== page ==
French comics: Cerise, Vol 1-3, by Laurel – Book Reviews by Fred Patten.

by Patch O'Furr

Belgian, to be accurate.  Submitted by Fred Patten, Furry’s favorite historian and reviewer.

cerise tome 1Cerise. T.1, L’Avis des Bêtes, by Laurel.
Brussels, Belgium, Le Lombard, April 2012, hardbound €10,60 (48 pages).

Cerise. T.2, Smart Faune, by Laurel.
Brussels, Belgium, Le Lombard, February 2014, hardbound €10,60 (48 pages), Kindle €5,99.

Cerise. T.3, Le Seigneur des Animaux, by Laurel.
Brussels, Belgium, Le Lombard, July 2015, hardbound €10,60 (48 pages).

These three albums look at first glance like comics for little children. Well, they are and they aren’t. Mostly, they’re comics that little children should read, but they won’t get a chance to in America.

Cerise (Cherry, but the French is a common name in America, too) is a nine-year-old schoolgirl in Noticed by Beasts, the first album. She tries to save a snail from being crushed by a schoolmate. She fails, but the dying snail appreciates her effort and gives her the power to understand and talk with all beasts; mammals, birds, fish, bugs, you name it. The first album is mostly a collection of one-page gags around Cerise and talking animals: her pets (she has two cats and a ferret) and the local wildlife. No other humans believe her, and she boasts of her “secret ability”. In the last two pages, she meets Arthur, another boy who can also talk with animals.

cerise 2Volume 2, Smart Animals, turns serious and into continuity. (Warning: there are spoilers from here on.) Cerise can’t find Arthur again. She loses most of her playmates and is taunted at her school because she’s “crazy” for claiming that she can talk with animals. The other children won’t give her a chance to prove anything. Thaïs, her only remaining friend and the only schoolmate who believes her – she talks Thaïs into helping her look for Arthur – turns out to be crushing snails to be able to talk with animals, too. When Cerise finally finds Arthur, she learns that Thaïs located him long ago but never told her. She learns that her new “animal friends” practice the law of the jungle. She has a hard time talking with birds without one of her cats trying to kill them. She can hardly get acquainted with anything wild before it’s eaten by another “friend”. When she finally finds Arthur – his mother runs a small stable and riding academy in the nearby countryside – new complications ensue. Volume 2 ends with the revelation that there’s a third child who can talk with animals, and that the “animals’ goddess” who is responsible for the three childrens’ power may have an ulterior motive.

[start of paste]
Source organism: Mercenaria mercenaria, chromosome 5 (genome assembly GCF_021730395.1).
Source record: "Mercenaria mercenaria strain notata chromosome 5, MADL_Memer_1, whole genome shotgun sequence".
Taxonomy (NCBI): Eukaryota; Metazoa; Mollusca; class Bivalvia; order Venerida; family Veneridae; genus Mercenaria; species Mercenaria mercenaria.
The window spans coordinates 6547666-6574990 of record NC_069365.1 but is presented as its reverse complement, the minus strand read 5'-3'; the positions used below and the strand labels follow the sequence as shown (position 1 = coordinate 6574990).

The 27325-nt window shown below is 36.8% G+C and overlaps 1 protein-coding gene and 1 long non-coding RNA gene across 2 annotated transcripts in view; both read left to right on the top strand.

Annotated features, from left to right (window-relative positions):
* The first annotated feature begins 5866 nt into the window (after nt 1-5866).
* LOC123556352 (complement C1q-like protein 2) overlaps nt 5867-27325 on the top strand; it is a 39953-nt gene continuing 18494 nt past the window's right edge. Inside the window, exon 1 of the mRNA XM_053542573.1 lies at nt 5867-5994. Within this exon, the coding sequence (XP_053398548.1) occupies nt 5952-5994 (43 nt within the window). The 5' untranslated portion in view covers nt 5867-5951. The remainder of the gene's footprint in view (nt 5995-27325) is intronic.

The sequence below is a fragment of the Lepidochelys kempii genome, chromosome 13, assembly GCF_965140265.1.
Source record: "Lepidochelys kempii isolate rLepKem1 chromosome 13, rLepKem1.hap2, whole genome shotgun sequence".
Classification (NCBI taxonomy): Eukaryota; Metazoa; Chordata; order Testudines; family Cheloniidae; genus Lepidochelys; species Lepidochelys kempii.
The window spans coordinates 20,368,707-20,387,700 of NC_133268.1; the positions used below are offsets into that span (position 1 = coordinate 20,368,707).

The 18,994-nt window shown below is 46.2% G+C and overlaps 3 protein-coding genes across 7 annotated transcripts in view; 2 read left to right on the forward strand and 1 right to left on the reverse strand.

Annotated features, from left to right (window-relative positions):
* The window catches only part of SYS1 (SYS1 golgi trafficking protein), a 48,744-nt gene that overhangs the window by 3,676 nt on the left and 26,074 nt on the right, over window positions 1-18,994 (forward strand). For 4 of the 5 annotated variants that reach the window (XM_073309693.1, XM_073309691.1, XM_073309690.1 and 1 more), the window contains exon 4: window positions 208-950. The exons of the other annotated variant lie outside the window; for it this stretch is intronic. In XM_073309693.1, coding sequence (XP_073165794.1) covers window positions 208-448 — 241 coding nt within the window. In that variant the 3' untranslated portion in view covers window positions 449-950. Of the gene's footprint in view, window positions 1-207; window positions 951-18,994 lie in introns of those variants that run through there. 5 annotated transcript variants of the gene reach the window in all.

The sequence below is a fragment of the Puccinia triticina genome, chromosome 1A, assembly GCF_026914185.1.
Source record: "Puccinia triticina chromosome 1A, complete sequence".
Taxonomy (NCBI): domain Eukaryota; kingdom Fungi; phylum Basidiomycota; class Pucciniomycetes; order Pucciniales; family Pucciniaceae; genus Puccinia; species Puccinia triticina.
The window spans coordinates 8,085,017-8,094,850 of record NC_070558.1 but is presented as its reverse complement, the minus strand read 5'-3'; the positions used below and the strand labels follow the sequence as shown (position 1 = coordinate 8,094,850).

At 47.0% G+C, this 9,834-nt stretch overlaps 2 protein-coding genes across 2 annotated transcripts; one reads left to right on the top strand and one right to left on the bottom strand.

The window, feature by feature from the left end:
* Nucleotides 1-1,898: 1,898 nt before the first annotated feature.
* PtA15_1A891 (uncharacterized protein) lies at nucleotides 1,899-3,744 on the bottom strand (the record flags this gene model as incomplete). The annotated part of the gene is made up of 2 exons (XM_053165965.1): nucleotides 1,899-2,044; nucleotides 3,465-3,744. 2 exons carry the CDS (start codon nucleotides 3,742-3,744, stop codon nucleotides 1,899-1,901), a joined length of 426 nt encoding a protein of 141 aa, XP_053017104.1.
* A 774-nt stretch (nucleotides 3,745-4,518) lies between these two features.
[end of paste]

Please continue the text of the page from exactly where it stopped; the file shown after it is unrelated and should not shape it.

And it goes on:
I can’t think of anything to say about volume 3, The Lord of Animals, that wouldn’t be a super-spoiler; but the story becomes darker and more grim. Among its minor revelations is that all French kids today who spend lots of time communicating online on their laptops are learning English because that’s “the language of computers”. That’s nice to know. Volume 3 ends with all three children (that should be “children”; Michel is 15 years old) meeting each other, and with more to come.

cerise 3Cerise may be for French children, but it has some eyebrow-raising elements. Cerise addresses her parents as “Mommy” and “Adrien”, implying that Adrien may be her mother’s current husband but he’s not Cerise’s father. Cerise doesn’t have a laptop or a cell phone like most modern French kids (this is an important plot point) because her parents believe they give off harmful “electronic waves”. There are Americans like that, too. Cerise lives in Metz; the capital of the province of Lorraine. Students of history will remember that the German Empire and the Nazis both annexed Lorraine (France got it back), and Metz was the scene of some of World War I’s dirtiest trench warfare. This is significant because Cerise has local Metz references, and the French in Cerise is full of what I assume is local dialect and current French slang. It’s not incomprehensible – after all, these albums are intended to be on sale throughout France, Belgium, Quebec, and the French-speaking part of Switzerland – but you have to work at it if you’re mostly familiar with textbook French. Adult fans of anthropomorphic comics will not feel that Cerise is too young for them.

A Google search says that author Laurel is Laureline Michaut. She has an entry in the Dutch Comiclopedia. She was born and grew up in Metz, which explains a lot. She lives in San Francisco today, where she designs video games, draws French comics and sends them to France & Belgium for publication, has a blog in both English and French, and is active on DeviantArt.

I don’t know why only volume 2 is available in Kindle.

Fred Patten